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Data will help here:

Thanks.

My response is that there are some investment strategies that will consistently beat bonds and have almost zero required brain power to apply that do not involve mutual funds (the criteria). These strategies will beat out bonds very trivially. Buying a small amount of a "mega-cap" such as GE on a set schedule over a long period of time is one such strategy.

This particular one exposes you to company-specific risk. In other words, GE does have it's ups and downs. A better strategy would be to apply the same one except to rotate among 5-10 different stocks. Say you buy GE in January, BRK in February, MMM (3M) in March, etc., etc.

It is the same thing that happens if you buy a single bond issuance, except that typically bond returns do not vary all that much...you are paying for an almost fixed return in the end after all. So if you buy a half dozen different issuances from different companies or agencies, even if one defaults, the others will compensate.

This strategy pretty much eliminates company-specific risk. A simpler strategy which may or may not have lower costs (depends on how low you can make your costs go) is to buy an index fund or an index ETF such as SPY and let someone else do all the trading to average everything out for you. This obscures the "stock-only" strategy because there's now a mutual fund company doing the actual individual buying and selling but saves you the trouble of keeping track.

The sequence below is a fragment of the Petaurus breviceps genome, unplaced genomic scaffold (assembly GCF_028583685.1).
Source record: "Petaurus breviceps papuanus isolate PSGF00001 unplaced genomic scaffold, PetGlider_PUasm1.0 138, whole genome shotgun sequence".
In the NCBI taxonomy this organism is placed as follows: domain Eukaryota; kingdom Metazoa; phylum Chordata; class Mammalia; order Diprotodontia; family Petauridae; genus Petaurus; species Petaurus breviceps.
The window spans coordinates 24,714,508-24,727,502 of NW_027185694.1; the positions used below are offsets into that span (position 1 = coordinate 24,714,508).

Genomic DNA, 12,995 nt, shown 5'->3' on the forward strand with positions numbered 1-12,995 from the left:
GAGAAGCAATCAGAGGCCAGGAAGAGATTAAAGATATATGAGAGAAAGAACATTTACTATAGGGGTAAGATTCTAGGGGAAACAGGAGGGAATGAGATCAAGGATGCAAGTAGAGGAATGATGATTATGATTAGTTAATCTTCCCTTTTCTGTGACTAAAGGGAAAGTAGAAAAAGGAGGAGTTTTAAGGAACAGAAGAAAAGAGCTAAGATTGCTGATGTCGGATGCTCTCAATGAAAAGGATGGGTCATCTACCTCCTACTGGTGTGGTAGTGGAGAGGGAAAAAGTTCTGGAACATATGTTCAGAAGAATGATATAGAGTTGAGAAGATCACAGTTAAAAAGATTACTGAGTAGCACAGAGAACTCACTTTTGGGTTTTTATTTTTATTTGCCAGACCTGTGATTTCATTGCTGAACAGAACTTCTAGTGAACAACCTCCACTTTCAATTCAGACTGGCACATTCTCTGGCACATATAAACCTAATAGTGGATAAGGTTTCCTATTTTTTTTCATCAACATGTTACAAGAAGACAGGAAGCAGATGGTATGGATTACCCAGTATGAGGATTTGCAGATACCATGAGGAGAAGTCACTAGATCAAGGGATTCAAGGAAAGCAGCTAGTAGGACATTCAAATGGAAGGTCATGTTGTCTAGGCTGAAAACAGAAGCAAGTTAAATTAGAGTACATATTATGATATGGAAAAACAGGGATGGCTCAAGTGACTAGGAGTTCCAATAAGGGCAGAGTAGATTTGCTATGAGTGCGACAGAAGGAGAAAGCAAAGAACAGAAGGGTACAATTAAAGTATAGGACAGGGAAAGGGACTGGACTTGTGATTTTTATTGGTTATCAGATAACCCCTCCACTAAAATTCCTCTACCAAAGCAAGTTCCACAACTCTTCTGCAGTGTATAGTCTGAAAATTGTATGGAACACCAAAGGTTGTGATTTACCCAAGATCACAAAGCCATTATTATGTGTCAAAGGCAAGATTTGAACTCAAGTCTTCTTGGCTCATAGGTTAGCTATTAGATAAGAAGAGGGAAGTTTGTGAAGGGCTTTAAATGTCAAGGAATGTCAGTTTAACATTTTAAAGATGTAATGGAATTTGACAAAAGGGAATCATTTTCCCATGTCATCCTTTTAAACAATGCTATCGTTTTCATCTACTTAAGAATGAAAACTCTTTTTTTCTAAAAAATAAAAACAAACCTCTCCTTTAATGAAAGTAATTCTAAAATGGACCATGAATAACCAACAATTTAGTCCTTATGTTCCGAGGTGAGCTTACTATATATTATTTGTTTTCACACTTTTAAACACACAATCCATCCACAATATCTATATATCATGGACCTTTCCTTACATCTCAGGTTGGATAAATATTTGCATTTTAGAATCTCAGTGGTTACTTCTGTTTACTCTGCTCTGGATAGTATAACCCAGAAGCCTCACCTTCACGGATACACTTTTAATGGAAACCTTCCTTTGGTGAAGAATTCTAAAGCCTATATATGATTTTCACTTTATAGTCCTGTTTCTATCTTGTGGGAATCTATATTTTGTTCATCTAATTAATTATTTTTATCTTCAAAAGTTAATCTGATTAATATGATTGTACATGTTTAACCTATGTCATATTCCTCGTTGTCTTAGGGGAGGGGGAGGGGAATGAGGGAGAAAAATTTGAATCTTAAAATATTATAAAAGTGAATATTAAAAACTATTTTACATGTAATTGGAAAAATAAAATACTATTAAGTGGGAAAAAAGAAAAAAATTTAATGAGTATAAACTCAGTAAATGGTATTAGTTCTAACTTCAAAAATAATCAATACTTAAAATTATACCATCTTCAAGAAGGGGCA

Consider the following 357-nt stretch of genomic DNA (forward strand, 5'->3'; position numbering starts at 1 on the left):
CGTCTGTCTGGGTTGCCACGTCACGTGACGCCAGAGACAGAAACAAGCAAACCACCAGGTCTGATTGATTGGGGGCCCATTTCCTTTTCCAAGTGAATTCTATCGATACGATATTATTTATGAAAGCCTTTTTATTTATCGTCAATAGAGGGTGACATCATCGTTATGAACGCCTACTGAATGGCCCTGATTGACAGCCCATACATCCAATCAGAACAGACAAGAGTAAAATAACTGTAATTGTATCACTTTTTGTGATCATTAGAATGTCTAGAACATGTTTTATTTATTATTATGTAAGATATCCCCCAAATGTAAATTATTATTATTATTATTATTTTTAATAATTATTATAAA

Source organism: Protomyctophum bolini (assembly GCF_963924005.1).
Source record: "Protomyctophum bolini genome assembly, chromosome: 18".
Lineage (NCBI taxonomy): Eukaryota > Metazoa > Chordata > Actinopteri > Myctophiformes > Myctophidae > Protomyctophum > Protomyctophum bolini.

If you apply some amount of investment strategy to pick when companies are performing poorly, even if it's just to look at long term performance (over say 20-30 years), you can capture some additional returns by catching stocks when they are available at bargain prices. The BMW method is one such approach. Mike Klein's chart is a graphical interpretation of that method. You simply chart what a stock's average return is over a very long period of time (20-30 years) and buy the stock when it is well below it's average return, selling when it is at or above the average return.

By the way, I consider "low PE" to be less than about 10-15, not 15-23. Historically over the past 20-30 years stocks have been averaging about 20-25 for PE's (depending on who crunches the numbers). When stocks dip well below this (with a safety margin), say under 15, two things are at work. The company is obviously performing poorly. The question is whether the market is punishing them for a short term problem or if it's a long term issue.

For example, Sun Hydraulics is a small cap but has been producing market beating results for a few years, netting them a PE in the high 20's. They returns have been fairly steady as well. I bailed out when the PE got just plain too high and shortly after, the stock price dropped quite a bit. More recently in the past few days, the stock failed to meet analyst expectations by about 5-6%. The stock price dropped substantially again. The reason for the drop was a one-time tax hit of about 5%. So right now the company is a high profit company (a typical growth stock) and the stock is cheap. I'm getting back in for another ride from undervalued to overvalued territory.
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